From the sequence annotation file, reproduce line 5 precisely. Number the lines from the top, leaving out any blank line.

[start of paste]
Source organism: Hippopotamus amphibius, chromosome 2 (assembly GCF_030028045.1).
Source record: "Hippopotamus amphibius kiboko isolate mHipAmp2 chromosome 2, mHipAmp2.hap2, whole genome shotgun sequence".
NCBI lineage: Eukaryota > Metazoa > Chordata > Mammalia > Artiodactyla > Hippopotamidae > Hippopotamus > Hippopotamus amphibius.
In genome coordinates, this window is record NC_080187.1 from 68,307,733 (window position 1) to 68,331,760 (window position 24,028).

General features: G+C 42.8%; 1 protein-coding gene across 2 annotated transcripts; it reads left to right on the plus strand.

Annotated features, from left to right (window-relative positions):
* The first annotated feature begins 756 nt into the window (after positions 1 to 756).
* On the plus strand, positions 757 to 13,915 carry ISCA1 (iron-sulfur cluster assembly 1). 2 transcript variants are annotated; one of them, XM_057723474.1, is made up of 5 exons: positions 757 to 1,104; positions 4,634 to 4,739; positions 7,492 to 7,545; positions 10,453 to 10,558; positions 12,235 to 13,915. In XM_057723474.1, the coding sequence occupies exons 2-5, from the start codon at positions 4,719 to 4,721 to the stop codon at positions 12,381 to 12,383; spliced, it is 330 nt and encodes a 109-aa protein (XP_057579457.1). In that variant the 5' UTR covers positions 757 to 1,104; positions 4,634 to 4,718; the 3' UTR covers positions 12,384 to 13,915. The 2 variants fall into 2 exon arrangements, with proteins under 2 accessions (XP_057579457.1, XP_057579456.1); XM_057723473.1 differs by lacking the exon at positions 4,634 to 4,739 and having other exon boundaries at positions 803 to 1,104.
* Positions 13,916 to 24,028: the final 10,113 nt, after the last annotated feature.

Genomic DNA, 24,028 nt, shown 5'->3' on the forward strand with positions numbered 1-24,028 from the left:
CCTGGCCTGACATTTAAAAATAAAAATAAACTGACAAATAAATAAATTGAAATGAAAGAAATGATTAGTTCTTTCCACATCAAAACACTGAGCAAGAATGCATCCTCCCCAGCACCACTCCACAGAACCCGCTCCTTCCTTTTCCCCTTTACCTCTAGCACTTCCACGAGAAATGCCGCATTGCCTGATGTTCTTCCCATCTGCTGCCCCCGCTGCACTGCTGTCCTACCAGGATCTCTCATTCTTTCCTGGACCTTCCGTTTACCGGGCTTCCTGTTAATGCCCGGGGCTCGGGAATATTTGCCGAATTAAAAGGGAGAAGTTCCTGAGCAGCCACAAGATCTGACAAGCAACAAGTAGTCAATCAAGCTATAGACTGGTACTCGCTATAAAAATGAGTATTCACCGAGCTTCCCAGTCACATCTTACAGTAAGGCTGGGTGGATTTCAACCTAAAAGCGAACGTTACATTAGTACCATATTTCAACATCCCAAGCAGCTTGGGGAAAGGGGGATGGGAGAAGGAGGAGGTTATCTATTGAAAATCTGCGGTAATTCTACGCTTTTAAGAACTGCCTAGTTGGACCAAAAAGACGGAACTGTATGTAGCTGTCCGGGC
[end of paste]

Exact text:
General features: G+C 42.8%; 1 protein-coding gene across 2 annotated transcripts; it reads left to right on the plus strand.